File the request, especially if you need the cash to pay for therapies. You can always have an updated evaluation to "correct" a diagnosis.

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answers from St. Louis on

You need to ask yourself is it worth it to label your child, in a manner that will follow him his whole life, just for a few bucks now!

I am quite serious and this is coming from someone who has what is regarded as a disability raising or raised four kids with what is classified as disabilities. This includes my more than brilliant, yet autistic 14 year old.

I only tapped the resources offered by the school, of course my kid's doctor and they are all just fine. Even Andy, the 14 year old is fine. He will be going into high school this fall with 100% inclusion with support. In other words people are there when he needs them.

Having to accept an IEP that would follow him through school was hard enough to swallow. My older two never had IEPs. The thought of something that would follow him his whole life, be seen by employers, oh heck no! Not something I felt I had the right to do for a few bucks of extra support that it turns out isn't needed at all.
I want to add my answer would be different if you weren't getting support, you are. The little bit of extra you would be able to get just isn't worth that label.

Put a different way, my ex is wealthy, I can afford anything that was out there and there just wasn't anything out there that would have mattered enough to spend my money on. The best programs are the preschool offered by your school district.

4 moms found this helpful


answers from Washington DC on


Your two year old son? What does he need Social Security benefits for? You don't even have a formal diagnosis and you are completing paperwork? REALLY?

Do you REALLY want to label your child? he's TWO. Give him a chance to grow before you stick him with some label!

You are getting him the help he needs. He hasn't even been formally diagnosed and you are jumping to label him? I'm sorry. I am NOT trying to be mean, but really. I would NOT be so quick to label my son. You realize that once he's "labeled" - the chances of him getting out from under that label is slim, right?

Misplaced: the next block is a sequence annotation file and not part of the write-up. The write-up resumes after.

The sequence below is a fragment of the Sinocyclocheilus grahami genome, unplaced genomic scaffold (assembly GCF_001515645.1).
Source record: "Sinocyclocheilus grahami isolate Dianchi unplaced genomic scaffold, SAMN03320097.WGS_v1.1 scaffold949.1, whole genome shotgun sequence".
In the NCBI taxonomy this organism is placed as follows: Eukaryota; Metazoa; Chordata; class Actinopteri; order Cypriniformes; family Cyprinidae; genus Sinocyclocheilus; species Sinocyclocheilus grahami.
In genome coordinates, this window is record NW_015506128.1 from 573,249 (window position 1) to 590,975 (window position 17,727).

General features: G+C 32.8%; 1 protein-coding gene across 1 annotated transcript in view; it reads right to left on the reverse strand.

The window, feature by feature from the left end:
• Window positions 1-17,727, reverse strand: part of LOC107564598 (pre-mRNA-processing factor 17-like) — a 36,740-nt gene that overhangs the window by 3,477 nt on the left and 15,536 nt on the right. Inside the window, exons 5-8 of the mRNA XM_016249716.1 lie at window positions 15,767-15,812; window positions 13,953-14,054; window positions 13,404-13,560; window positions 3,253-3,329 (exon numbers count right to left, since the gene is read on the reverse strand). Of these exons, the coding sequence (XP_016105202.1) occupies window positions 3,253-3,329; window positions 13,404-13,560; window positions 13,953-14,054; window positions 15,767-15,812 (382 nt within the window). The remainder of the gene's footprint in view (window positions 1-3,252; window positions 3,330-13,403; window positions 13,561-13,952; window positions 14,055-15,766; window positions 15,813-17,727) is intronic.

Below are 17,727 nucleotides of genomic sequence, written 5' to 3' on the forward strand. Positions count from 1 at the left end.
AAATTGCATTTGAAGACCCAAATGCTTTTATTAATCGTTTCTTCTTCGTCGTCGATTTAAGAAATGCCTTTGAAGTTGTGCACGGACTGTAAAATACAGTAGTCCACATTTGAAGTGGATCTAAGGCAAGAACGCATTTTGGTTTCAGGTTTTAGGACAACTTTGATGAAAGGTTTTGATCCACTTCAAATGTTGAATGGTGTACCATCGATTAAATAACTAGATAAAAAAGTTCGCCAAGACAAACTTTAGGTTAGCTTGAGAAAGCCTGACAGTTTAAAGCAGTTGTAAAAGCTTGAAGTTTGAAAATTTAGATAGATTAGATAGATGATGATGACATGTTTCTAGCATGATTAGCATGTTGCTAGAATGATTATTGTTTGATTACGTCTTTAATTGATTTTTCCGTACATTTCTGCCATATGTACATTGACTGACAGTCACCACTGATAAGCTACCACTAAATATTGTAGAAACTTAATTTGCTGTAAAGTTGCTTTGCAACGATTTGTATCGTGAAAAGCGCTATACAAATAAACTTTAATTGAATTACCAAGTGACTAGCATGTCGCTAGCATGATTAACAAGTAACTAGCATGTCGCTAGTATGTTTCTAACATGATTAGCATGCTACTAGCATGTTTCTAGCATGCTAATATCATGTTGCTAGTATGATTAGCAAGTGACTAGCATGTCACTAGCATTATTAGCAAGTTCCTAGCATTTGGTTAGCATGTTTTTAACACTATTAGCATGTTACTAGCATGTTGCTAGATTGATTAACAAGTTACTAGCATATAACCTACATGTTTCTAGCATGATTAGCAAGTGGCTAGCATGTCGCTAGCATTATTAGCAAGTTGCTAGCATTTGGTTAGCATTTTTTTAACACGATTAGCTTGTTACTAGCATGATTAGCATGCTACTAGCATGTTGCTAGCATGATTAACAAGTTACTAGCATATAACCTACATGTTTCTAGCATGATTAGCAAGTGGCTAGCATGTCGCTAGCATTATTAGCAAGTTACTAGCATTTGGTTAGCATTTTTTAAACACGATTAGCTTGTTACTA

I have not applied for SSI - so I can't give you a story. I can tell you that I would not be so quick to label my child. He's TWO.

3 moms found this helpful


answers from Los Angeles on

I used to work as a case manager at community mental health center. I used to assist parents with applying for SSI. In my experience all the cases I was involved with we're approved with a waiting period of a few months to process. These were children with mental health diagnosis made by a psychiatrist. I'm not sure how different it will be with Autism, but my guess it would be comparable. Also this was 7 years ago so things may have changed a bit, but this was my experience when I was working. Good luck.
Just read some of the other responses and wanted to add a few things. SSI can be applied for for disabled children who have never worked. SSD is for those who have become disabled and no longer are able to work. And please don't be deterred by those telling you that you don't deserve it. Many children get SSI. If you need to the money then you should apply.

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answers from Los Angeles on

First, a brief overview of the process:

1. Initial level: doctors will review your son's medical records once he applies for SSI. They will most likely deny your son's claim unless your son's symptoms are extremely severe and it is well documented in his medical records.

2. Reconsideration level: if the initial determination was a denial, you can appeal it. Here, other doctors will review your sons medical records. They will most likely deny again. Depending on your state of residence, you may skip this level.

3. Hearing level: an administrative law judge (ALJ) will review your son's case. You (and maybe your son) will meet with the ALJ and give testimony to support your case. His/her decision is indepent of the prior determinations.

4. Appeals Council: if the ALJ's decision was unfavorable, you can have the AC review your son's case. The AC will decide whether the ALJ did what s/he was supposed to do. If they decide the ALJ made a mistake, they will remand the case back to the ALJ for another hearing. Note that this does not guarentee a favorable result.

5. Court level: If the AC found that the ALJ's decision was correct, you can request the district court to review your case.

Some tips:
- Make sure you do everything SSA asks of you -- complete all the forms, go to all the interviews, give detailed explanations. Also review pertinent impairments here: http://mwww.ba.ssa.gov/disability/professionals/bluebook/.... It tells you what you need to show. Even if you have no evidence of those things, try to show as much of it as you can.